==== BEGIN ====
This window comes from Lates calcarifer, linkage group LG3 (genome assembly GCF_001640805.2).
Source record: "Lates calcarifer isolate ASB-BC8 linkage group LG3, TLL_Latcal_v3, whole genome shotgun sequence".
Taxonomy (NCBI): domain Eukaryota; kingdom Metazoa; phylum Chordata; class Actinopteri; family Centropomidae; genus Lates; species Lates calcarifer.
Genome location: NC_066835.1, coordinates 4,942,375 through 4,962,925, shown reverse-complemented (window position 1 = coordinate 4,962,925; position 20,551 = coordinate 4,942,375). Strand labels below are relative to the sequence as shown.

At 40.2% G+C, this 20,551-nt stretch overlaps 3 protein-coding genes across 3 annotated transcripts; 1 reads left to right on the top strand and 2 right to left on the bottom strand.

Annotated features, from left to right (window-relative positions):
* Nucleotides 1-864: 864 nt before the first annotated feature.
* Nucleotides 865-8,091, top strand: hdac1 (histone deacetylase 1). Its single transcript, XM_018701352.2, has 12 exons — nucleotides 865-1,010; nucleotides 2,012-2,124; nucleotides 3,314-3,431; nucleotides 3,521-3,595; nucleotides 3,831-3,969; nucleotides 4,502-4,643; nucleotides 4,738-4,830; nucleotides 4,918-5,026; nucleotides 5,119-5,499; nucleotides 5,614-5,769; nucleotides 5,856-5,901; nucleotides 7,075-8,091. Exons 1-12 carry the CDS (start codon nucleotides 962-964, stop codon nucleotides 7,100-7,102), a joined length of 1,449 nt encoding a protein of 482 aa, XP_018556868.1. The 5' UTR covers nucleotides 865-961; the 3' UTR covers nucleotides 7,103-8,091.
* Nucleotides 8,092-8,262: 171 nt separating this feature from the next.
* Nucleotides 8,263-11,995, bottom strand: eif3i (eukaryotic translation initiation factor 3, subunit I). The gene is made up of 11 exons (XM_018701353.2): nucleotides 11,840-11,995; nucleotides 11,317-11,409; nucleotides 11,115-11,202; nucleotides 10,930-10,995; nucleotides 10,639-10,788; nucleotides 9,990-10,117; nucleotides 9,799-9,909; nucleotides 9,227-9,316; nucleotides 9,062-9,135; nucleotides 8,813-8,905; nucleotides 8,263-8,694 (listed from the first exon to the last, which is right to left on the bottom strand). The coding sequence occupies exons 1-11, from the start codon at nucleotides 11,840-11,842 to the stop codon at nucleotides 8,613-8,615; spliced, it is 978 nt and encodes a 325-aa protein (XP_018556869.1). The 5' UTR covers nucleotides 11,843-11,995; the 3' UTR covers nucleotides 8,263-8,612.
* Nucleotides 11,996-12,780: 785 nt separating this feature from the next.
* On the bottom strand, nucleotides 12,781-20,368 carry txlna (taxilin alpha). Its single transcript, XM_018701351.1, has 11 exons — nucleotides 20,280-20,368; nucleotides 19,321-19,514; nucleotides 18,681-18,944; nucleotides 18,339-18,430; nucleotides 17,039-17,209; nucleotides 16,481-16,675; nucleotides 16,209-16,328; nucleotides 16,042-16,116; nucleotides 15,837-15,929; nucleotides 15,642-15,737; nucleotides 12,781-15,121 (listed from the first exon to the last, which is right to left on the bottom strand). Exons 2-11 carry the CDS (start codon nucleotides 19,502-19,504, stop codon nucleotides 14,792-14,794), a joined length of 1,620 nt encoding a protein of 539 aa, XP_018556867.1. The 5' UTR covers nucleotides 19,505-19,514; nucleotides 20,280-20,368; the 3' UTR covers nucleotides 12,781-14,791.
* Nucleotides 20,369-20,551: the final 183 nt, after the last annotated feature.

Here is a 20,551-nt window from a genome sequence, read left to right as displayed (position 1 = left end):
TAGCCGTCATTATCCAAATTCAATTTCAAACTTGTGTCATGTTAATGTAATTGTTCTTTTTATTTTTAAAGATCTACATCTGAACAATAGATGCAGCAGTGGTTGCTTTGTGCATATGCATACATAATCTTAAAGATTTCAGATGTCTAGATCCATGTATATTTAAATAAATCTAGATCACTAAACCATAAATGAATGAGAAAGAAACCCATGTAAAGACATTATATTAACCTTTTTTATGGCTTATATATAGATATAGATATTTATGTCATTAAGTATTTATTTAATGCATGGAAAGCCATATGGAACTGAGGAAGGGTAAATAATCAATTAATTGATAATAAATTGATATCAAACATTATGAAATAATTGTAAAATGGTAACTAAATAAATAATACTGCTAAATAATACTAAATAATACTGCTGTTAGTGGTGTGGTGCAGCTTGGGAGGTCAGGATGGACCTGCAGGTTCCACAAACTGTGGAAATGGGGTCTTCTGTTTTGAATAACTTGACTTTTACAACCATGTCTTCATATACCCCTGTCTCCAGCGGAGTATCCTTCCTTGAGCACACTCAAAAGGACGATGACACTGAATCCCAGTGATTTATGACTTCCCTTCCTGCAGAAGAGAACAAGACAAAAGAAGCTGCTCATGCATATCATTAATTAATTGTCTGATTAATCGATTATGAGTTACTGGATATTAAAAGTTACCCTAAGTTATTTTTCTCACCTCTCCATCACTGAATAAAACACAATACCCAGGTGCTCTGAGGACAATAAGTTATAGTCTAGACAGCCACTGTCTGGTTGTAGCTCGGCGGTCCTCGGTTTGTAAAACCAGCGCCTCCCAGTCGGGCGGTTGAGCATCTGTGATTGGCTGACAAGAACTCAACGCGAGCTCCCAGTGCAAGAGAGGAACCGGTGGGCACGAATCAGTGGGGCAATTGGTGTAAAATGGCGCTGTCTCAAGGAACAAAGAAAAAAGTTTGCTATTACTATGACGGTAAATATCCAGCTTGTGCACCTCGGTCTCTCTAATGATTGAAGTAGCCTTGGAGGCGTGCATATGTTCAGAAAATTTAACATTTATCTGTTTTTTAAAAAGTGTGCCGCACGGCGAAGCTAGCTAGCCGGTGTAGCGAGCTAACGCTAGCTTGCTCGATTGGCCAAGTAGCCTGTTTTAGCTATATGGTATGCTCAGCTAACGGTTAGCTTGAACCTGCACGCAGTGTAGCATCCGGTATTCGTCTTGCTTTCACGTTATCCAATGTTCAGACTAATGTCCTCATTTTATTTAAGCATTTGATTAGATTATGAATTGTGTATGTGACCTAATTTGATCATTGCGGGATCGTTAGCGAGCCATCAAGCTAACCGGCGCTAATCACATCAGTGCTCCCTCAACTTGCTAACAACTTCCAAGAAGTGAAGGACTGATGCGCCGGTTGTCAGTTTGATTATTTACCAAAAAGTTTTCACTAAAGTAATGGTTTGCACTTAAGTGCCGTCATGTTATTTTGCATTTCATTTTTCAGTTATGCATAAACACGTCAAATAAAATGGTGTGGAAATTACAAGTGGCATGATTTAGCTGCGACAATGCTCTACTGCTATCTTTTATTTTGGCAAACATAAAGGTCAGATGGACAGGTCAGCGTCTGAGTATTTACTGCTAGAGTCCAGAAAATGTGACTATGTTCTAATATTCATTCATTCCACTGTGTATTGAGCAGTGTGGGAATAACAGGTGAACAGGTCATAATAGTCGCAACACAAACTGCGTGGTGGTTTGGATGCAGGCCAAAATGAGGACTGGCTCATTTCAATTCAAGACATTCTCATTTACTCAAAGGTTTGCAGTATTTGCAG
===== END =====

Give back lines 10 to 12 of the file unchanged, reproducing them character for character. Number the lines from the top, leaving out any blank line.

* Nucleotides 8,263-11,995, bottom strand: eif3i (eukaryotic translation initiation factor 3, subunit I). The gene is made up of 11 exons (XM_018701353.2): nucleotides 11,840-11,995; nucleotides 11,317-11,409; nucleotides 11,115-11,202; nucleotides 10,930-10,995; nucleotides 10,639-10,788; nucleotides 9,990-10,117; nucleotides 9,799-9,909; nucleotides 9,227-9,316; nucleotides 9,062-9,135; nucleotides 8,813-8,905; nucleotides 8,263-8,694 (listed from the first exon to the last, which is right to left on the bottom strand). The coding sequence occupies exons 1-11, from the start codon at nucleotides 11,840-11,842 to the stop codon at nucleotides 8,613-8,615; spliced, it is 978 nt and encodes a 325-aa protein (XP_018556869.1). The 5' UTR covers nucleotides 11,843-11,995; the 3' UTR covers nucleotides 8,263-8,612.
* Nucleotides 11,996-12,780: 785 nt separating this feature from the next.
* On the bottom strand, nucleotides 12,781-20,368 carry txlna (taxilin alpha). Its single transcript, XM_018701351.1, has 11 exons — nucleotides 20,280-20,368; nucleotides 19,321-19,514; nucleotides 18,681-18,944; nucleotides 18,339-18,430; nucleotides 17,039-17,209; nucleotides 16,481-16,675; nucleotides 16,209-16,328; nucleotides 16,042-16,116; nucleotides 15,837-15,929; nucleotides 15,642-15,737; nucleotides 12,781-15,121 (listed from the first exon to the last, which is right to left on the bottom strand). Exons 2-11 carry the CDS (start codon nucleotides 19,502-19,504, stop codon nucleotides 14,792-14,794), a joined length of 1,620 nt encoding a protein of 539 aa, XP_018556867.1. The 5' UTR covers nucleotides 19,505-19,514; nucleotides 20,280-20,368; the 3' UTR covers nucleotides 12,781-14,791.